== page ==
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Remote workers in design earn more than on-site workers, says Dribbble’s global survey

Kasia_bojanowska_dribbble_global_survey

Kasia Bojanowska: Dribbble global survey

US portfolio site Dribbble has published the findings of its annual global survey of the design industry, which this year had over 17,000 respondents – making it one of the sector’s largest. Categories cover pertinent subjects such as remote working, salary, hiring trends, education and freelancing, and reveal some interesting findings about the current state of the sector as well as its possible future. One section found that 14% of design professionals report working remotely on a full-time basis, versus 46% who work fully on-site. Meanwhile, US employees who work remotely full-time earn higher average salaries compared to on-site employees, with 38% of remote employees earning over $75,000 versus 23% of on-site employees earning over that amount.

In terms of salaries, US-based product designers are the highest-paid among design professionals, reporting an average salary of $103,000. 73% of product designers reported annual salaries of $75,000 or above. Designers in California are the highest-paid, with 40% reporting salaries at/above $100,000, followed closely by Washington State and New York.

In the hiring trends section, the companies that designers said they most want to work for are Google, Apple, and Disney/Pixar. The majority of U.S.-based designers report finding their current job opportunities through in-person channels (18%) or through an online job board (18%). Others report working with a recruiter (13%) or contacting a company directly (13%). Product and graphic design hiring opportunities are growing – more than 38% of global respondents report they are looking to add a product designer to their team this year.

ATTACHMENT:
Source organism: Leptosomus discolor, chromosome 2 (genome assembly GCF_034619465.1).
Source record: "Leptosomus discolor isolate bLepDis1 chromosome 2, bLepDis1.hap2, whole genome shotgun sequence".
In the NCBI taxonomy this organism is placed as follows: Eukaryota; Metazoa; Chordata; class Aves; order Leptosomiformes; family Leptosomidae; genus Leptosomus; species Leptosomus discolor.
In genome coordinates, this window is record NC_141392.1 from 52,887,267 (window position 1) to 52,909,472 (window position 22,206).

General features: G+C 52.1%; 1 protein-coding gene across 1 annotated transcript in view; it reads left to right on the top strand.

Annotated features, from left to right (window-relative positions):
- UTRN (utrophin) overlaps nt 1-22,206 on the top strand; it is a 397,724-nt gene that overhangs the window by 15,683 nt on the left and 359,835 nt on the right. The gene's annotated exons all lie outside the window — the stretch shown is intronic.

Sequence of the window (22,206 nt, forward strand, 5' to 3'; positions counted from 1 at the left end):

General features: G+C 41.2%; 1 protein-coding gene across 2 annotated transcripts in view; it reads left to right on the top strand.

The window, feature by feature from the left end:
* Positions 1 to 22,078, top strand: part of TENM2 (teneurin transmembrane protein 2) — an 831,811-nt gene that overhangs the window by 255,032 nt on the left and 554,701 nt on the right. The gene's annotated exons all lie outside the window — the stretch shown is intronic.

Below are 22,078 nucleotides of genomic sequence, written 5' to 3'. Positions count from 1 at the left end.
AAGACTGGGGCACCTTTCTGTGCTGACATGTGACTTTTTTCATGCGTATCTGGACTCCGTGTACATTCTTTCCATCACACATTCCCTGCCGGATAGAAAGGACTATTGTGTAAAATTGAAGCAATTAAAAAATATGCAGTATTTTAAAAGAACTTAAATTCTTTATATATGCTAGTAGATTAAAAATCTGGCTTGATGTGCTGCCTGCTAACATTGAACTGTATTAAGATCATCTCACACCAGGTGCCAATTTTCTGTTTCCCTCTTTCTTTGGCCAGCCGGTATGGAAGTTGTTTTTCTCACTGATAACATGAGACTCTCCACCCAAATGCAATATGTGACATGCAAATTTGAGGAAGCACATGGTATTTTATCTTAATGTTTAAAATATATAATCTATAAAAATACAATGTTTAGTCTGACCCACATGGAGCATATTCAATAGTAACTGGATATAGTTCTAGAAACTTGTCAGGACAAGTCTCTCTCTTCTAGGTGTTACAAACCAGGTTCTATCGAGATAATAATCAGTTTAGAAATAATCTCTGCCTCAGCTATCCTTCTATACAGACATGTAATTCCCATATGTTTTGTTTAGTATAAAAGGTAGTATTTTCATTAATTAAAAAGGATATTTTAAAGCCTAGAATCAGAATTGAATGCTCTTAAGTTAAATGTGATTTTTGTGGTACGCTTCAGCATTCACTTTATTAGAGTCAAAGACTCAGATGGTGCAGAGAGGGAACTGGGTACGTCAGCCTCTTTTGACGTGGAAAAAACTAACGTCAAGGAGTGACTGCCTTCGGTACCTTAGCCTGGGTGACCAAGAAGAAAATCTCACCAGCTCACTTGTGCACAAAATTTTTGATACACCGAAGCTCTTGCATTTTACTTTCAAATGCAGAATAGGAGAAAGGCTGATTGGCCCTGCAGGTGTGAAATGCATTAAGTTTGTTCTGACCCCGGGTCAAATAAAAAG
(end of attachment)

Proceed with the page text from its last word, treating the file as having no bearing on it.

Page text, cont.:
Analysing education, the report found that the majority of designers are self taught; 42% report learning design on their own, 29% in school, and 16% on the job. Looking to the future, the skills designers said they wanted to learn in the next 2-3 years to advance their careers are motion design (33%), business (30%), illustration (24%), and communication (24%). Nearly 25% of UX Designers report having a master’s degree – the specialty with the highest percentage of advanced degrees.

Nearly 75% of respondents reported that they’ve done freelance work within the past year, and 40% reported that they are currently doing freelance work. In-person contacts account for nearly 50% of all freelance opportunity connections.

Read the full report here.